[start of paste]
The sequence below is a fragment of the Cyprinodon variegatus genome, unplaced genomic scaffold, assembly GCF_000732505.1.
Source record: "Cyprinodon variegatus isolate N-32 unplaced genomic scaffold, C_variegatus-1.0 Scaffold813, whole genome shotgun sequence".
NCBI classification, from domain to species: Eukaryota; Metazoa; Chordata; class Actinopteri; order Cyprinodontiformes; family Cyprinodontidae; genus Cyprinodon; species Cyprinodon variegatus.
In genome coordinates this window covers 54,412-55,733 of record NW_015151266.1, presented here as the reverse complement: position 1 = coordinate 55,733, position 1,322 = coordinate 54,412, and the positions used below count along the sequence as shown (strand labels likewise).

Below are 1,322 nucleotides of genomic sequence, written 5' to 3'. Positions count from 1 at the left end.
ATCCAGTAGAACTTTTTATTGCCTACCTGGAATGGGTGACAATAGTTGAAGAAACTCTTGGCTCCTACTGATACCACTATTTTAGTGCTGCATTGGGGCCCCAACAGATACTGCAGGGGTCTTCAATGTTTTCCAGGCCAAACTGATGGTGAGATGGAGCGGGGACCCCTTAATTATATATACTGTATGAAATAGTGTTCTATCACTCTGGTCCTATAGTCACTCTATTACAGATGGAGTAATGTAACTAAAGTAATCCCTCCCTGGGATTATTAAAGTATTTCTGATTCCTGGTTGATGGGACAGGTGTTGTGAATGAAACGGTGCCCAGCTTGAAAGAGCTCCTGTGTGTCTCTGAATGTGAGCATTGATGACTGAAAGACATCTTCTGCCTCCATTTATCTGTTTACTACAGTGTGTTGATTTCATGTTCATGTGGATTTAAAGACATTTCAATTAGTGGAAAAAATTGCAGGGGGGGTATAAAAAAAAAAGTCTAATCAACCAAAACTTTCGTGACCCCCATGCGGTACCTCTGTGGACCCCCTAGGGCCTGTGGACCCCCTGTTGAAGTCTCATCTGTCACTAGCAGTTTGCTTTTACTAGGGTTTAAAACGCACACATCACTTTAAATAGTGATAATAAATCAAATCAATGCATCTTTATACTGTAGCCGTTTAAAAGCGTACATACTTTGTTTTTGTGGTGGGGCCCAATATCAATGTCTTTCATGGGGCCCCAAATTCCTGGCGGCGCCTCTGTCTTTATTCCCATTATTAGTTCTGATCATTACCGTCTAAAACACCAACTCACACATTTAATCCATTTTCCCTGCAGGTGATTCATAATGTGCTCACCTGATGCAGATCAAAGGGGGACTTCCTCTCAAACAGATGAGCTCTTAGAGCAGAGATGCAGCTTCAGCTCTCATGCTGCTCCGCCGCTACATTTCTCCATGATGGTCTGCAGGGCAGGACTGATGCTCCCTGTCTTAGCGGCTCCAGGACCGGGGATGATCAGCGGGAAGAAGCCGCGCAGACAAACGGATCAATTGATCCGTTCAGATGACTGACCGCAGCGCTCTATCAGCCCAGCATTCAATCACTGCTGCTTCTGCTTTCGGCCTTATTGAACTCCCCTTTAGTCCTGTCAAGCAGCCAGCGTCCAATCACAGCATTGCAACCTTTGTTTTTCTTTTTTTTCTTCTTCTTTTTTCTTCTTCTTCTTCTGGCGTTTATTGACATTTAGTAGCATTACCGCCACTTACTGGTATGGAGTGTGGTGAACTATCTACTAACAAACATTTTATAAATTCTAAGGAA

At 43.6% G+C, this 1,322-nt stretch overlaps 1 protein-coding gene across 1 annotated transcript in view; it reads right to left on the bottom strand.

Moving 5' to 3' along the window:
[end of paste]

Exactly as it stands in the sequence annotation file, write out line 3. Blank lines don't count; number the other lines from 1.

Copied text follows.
NCBI classification, from domain to species: Eukaryota; Metazoa; Chordata; class Actinopteri; order Cyprinodontiformes; family Cyprinodontidae; genus Cyprinodon; species Cyprinodon variegatus.